There’s no question that communities of color — like the areas where I grew up and represent today, such as Watts, Wilmington and Compton, for example — have been hit hard by the COVID-19 pandemic. It’s past due for us to right this injustice.
This is why I’m championing a proposal to create the California Health Equity Fund, so we can start to remedy the massive injustices in health we’ve long seen in my District and throughout the state.
Why have communities of color – Black, Latino, and API – suffered more than others during the pandemic? The answer lies in the complex web of community conditions in which people live their lives.
People of color keep our cities running – staying home during COVID-19 was not an option for us.
These range from whether you have a roof over your head, safe care when you are young, access to education or to healthy food, dignified job opportunities, and other measures that impact our day-to-day lives and well-being. Institutionalized racism is deeply reflected in each of these.
People of color keep our cities running – staying home during COVID-19 was not an option for us. However, our essential work and frequent underlying illnesses left us more likely to die from the virus. When we come home, many return to overcrowded housing, the only kind that can be afforded on low wages, and a key driver of the spread of the coronavirus.
Even before the pandemic, residents of Watts died 12 years earlier than residents of Brentwood. In Compton, residents are twice as likely to die earlier than in other parts of Los Angeles County. We will see the impact of this traumatic pandemic for years to come.
Our request would provide funds over three years and reach the 6 million California residents hardest hit by COVID-19.
Government agencies and nonprofits have been calling out the enormous unfairness of health conditions for years. But time and time again, we did not invest the resources to advance transformative change in these communities to move the needle. It takes sustained and significant investment to change the nature of our communities, to disrupt the patterns of structural racism and social injustice that lead to poor health outcomes. We need to invest in our community leaders and institutions to come together and address the conditions that allowed the virus to flourish.
Assembly Bill 1038 and its accompanying budget request will invest in the short and long-term by creating the California Health Equity Fund. This will help lift low-income and communities of color out of the pandemic and strengthen them for the long-term, making them more resilient to future crises.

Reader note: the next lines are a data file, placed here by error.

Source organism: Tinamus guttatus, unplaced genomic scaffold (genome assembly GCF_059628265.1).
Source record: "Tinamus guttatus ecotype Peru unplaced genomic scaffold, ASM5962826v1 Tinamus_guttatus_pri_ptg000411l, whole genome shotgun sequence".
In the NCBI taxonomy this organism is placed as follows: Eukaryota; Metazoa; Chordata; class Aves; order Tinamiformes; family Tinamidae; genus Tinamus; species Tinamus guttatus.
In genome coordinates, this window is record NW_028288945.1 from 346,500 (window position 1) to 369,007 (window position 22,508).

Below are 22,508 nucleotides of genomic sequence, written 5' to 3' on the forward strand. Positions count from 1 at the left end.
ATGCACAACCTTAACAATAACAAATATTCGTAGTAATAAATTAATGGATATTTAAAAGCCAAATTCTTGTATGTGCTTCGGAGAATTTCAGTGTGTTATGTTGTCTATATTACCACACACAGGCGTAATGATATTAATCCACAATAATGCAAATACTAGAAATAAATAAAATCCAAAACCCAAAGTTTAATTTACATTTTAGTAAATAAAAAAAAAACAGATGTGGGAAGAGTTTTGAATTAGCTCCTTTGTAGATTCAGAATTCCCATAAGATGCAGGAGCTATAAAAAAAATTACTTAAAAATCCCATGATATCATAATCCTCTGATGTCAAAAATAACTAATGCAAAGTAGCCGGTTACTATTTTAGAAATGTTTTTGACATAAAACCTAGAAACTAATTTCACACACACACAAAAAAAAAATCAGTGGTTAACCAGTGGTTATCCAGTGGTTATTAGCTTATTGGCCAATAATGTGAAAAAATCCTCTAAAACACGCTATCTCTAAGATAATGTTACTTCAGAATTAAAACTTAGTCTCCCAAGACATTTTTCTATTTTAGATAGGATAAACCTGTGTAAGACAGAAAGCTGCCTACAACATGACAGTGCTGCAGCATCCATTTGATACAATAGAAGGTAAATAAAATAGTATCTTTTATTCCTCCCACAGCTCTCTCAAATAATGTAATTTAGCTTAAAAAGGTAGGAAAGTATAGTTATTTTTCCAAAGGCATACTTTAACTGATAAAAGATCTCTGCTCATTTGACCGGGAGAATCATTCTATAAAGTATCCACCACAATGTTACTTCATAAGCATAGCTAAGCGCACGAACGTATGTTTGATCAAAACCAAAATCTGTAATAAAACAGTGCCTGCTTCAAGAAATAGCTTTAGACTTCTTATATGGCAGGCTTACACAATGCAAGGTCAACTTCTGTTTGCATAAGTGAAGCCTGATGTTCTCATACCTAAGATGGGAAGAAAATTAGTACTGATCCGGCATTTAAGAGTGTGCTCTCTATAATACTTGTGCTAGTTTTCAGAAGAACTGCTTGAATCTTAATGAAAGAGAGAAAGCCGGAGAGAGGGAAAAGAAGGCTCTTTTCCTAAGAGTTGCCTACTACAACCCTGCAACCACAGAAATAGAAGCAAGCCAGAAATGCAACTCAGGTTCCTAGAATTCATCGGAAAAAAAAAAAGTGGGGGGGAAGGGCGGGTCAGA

Our request would provide funds over three years and reach the 6 million California residents hardest hit by COVID-19. The Fund will award grants to community-based nonprofit organizations, clinics, tribal organizations, and local health departments across the state that are already working to change conditions in their communities.
Selected organizations will use strategies tailored to their communities to ensure programs go beyond immediate needs and truly address the root causes of health inequities. It will create a paradigm shift in how we invest in the health of our state as a whole. It will also require an oversight body to report back to the state Legislature within 18 months with a proposal for how to create a system of long-term, sustained funding for health equity.
The California Health Equity Fund will expand public health infrastructure by supporting community-determined initiatives to address social determinants of health, improve health outcomes, and build a more just and healthy future. I call on my colleagues in the Legislature and Gov. Newsom to pass AB 1038 and the accompanying funding, without delay. If not now, after a pandemic, when?
Editor’s Note: Assemblymember Mike Gipson (D-Carson), represents the 64th District. He currently serves as chair of the Assembly Democratic Caucus.